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Posted on Mon, Feb 18, 2013 : 5:09 a.m.

Performance Network shines a spotlight on 'Good People'

By Jenn McKee

RuthCrawfordSuzi ReganandMaryJoCuppone 1.jpg

Ruth Crawford, Suzi Regan and Mary Jo Cuppone in "Good People."

photo by Liz Picurro | courtesy of Performance Network

Mary Jo Cuppone—who has the best-friend role in Performance Network’s new production of David Lindsay-Abaire’s play “Good People”—didn’t have to study much to adopt a Boston accent for the play, since she lived in Beantown for 10 years, and her husband’s family calls it home.

“My husband has been in Michigan since 1988, and you would not detect Boston Southie (in his voice),” said Cuppone. “But the minute the plane hits the ground—we are not even off the runway when he starts dropping his Rs.”

All the characters in “Good People” are Southies. Margie, the main character, is a single mom struggling to get by on her Dollar Store paycheck; when she loses her job, she seeks out an old high school boyfriend who’s “made it out” of Southie by becoming a doctor.


“Good People”

  • Who: Performance Network.
  • What: Michigan premiere of David Lindsay-Abaire’s Tony-nominated play about a Dollar Store worker named Margie, who’s fired from her job and facing eviction. Desperate, she reaches out to a high school boyfriend, inviting herself to a chic cocktail party in his home.
  • Where: Performance Network Theatre, 120 E. Huron St. in Ann Arbor.
  • When: Thursdays at 7:30 p.m., Fridays at 8 p.m., Saturdays at 3 and 8 p.m.; and Sundays at 2 p.m. February 21-March 31. (Previews February 22-28.)
  • How much: $27-$41. Discount preview performances cost $22-$32, with one pay-what-you-can performance on Thursday, February 21 (suggested donation $15); advance reservations are recommended. 734-663-0681 or
The Tony Award-nominated play premiered on Broadway in 2011 and starred "Fargo" star Frances McDormand, who won a Tony Award for her performance as Margie. (Suzi Regan takes on the lead role in Performance Network’s production.)

“Margie’s really sharp,” said director David Wolber. “She’s smart, she takes care of herself, without being too catty, too dark. You empathize with her, but I don’t know that you feel sorry for her, because she doesn’t feel sorry for herself.”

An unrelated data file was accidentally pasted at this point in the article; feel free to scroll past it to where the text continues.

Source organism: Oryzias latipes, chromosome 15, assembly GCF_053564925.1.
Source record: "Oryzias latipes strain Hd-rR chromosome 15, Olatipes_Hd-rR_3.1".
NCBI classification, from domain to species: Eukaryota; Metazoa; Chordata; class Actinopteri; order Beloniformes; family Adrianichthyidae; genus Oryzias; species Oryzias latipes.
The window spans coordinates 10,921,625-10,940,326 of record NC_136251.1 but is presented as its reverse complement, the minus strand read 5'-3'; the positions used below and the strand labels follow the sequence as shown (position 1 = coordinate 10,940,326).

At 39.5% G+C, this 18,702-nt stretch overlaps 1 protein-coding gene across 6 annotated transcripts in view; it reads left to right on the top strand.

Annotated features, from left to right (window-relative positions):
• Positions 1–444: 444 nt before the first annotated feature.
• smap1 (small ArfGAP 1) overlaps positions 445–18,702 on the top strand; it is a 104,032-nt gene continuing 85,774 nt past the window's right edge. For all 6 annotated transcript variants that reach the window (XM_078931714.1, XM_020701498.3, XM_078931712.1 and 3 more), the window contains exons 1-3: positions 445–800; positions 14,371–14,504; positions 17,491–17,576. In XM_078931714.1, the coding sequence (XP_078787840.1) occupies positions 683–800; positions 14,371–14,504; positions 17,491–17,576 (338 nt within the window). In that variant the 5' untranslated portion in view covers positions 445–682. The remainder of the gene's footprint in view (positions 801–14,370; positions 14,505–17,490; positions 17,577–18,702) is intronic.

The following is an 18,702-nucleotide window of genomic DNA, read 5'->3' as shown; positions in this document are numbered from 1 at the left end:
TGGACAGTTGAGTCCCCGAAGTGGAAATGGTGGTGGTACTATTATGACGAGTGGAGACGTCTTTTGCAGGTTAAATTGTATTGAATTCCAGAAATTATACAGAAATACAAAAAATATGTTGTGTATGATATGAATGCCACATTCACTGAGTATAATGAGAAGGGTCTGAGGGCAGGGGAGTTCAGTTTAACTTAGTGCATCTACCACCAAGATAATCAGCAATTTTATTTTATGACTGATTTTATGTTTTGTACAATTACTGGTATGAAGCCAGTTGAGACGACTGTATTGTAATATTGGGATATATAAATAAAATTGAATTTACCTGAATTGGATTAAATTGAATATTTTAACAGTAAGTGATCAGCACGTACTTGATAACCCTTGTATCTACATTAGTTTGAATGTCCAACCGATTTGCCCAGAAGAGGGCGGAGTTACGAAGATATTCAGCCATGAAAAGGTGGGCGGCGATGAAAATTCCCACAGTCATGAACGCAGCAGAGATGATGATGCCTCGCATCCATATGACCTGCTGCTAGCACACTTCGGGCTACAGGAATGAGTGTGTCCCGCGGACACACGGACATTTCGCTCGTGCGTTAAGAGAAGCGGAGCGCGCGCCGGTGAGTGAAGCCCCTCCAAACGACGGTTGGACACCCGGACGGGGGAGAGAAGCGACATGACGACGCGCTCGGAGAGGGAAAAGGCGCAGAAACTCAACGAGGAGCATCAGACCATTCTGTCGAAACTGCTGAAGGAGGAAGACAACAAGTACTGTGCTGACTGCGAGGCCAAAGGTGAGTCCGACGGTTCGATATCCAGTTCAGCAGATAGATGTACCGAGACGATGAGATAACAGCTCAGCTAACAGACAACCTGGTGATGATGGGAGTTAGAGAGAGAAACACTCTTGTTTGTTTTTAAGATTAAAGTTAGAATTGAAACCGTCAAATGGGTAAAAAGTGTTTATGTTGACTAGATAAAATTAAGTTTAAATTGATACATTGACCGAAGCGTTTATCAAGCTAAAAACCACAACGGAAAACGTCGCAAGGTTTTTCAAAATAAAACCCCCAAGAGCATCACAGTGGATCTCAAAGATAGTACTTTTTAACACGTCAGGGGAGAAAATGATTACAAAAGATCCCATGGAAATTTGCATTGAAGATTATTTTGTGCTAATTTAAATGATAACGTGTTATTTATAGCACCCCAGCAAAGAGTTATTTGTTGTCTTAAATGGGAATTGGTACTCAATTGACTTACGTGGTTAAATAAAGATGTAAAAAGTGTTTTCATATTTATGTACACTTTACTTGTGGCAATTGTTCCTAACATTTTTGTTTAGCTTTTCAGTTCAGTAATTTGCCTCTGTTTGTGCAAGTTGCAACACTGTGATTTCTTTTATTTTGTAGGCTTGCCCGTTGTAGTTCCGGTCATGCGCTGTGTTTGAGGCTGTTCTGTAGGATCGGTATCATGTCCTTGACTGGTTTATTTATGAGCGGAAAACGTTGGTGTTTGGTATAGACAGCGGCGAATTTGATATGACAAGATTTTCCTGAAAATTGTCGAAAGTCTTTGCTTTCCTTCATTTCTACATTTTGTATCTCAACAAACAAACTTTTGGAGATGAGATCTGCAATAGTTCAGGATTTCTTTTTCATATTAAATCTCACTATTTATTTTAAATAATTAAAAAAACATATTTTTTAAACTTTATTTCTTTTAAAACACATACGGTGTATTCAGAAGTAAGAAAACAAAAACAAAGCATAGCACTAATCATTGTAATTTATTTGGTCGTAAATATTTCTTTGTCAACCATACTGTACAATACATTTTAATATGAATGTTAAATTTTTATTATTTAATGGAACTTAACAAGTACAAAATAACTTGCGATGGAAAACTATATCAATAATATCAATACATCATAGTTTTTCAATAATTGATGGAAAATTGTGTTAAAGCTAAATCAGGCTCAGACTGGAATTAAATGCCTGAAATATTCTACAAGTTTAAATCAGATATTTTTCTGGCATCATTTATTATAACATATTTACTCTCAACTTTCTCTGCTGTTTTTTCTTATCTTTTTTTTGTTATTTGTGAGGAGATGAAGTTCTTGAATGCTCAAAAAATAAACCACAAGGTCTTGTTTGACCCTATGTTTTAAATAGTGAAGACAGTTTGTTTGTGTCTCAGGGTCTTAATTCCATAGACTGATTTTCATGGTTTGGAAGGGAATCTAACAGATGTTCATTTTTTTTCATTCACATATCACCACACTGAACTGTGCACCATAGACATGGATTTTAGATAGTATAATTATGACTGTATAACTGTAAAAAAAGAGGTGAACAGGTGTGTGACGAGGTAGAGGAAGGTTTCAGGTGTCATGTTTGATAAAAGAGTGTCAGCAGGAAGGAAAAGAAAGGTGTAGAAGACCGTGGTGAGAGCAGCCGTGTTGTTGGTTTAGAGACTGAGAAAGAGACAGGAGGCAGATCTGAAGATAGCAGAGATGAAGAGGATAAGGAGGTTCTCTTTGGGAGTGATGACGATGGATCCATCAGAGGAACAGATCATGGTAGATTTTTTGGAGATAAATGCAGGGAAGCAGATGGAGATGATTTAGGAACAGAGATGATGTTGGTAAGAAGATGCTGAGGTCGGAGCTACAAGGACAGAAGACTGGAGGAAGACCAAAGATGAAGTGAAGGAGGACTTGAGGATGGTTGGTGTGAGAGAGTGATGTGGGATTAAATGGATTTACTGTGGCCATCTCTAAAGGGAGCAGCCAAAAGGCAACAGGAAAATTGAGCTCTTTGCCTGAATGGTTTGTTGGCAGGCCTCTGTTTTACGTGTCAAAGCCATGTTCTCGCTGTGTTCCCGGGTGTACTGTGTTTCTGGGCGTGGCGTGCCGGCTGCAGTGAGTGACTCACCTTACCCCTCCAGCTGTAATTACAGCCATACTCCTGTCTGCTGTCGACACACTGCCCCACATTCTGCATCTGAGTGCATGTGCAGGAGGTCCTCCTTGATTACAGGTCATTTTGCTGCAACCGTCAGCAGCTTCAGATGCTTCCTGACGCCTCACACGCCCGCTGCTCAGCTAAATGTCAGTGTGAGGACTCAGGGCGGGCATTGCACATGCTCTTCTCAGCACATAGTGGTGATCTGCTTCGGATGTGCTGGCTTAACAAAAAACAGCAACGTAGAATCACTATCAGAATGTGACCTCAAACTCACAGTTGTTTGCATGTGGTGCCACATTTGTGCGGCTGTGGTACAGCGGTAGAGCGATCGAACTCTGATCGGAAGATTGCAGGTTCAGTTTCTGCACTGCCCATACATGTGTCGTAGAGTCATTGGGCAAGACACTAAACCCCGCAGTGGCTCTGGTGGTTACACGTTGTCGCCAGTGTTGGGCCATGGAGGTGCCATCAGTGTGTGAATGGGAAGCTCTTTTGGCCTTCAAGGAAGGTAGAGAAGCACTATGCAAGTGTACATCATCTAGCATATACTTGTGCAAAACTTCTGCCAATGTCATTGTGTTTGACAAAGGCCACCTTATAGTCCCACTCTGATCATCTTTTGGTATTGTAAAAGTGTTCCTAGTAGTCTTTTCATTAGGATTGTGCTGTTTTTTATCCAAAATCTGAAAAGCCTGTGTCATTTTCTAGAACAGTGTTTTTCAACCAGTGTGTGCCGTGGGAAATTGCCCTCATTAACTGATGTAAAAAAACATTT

Wolber’s first experience with Lindsay-Abaire’s script, which had the director both laughing out loud and crying, instantly hooked him.

“The situation of this play—it’s kind of bleak,” said Wolber. “It’s not a situation any of us would want to find ourselves in. Getting fired from a job, and having been in a paycheck-to-paycheck position, all of a sudden, now you’re in a real tight spot just to make it to next month’s rent. … But from the very first scene, there’s a humor to it that allows the whole play to sing. … It’s got a rhythm and a poetry to it. He knows these people, he clearly loves these people. I get the sense that these are people he grew up with.”

One of the script’s challenges, however, concerns its broad range of locales, so Wolber put veteran set designer Dan Walker on the case.

“This is going to be unlike anything we’ve done before,” said Wolber. “ … (The play) starts in the alley by the Dollar Store; then it moves to (Margie’s) kitchen; and moves to the doctor’s office downtown; and then jumps back to the bingo hall in their neighborhood, in the church basement; then it moves to Mike’s living room, in this really fancy beautiful house; and then back to the bingo hall. … We wanted to give the audience a sense of Boston, and we did want to go to these different places, and to have some representation of that without being too abstract. Because (the characters) are living in the real world.”

How did Walker manage to solve this set design puzzle? You’ll have to see “Good People” to find out.

In the meantime, be assured Lindsay-Abaire doesn’t trade in preaching or oversimplifications.

“It’s not black and white, upper class, lower class,” said Wolber. “It does have the 1 percent, 99 percent thing going on, but I think it does it in a way that’s not painting Mike (the doctor) as a totally horrible person who doesn’t help out. … There’s not an easy ‘Oh, if he does this, then that will fix everything for her’ solution.”

Which brings us back to the play’s title—an indicator of the play’s attitude toward its characters.

“The thing that makes (the play) so beautiful are those genuine moments of empathy and caring and taking care of each other,” said Wolber. “There’s a feeling, especially among the three women that we see, that even though there’s some in-fighting there, too, there’s definitely a sense of how much they love each other and they’re looking out for each other and sticking up for each other.”

Jenn McKee is the entertainment digital journalist for Reach her at or 734-623-2546, and follow her on Twitter @jennmckee.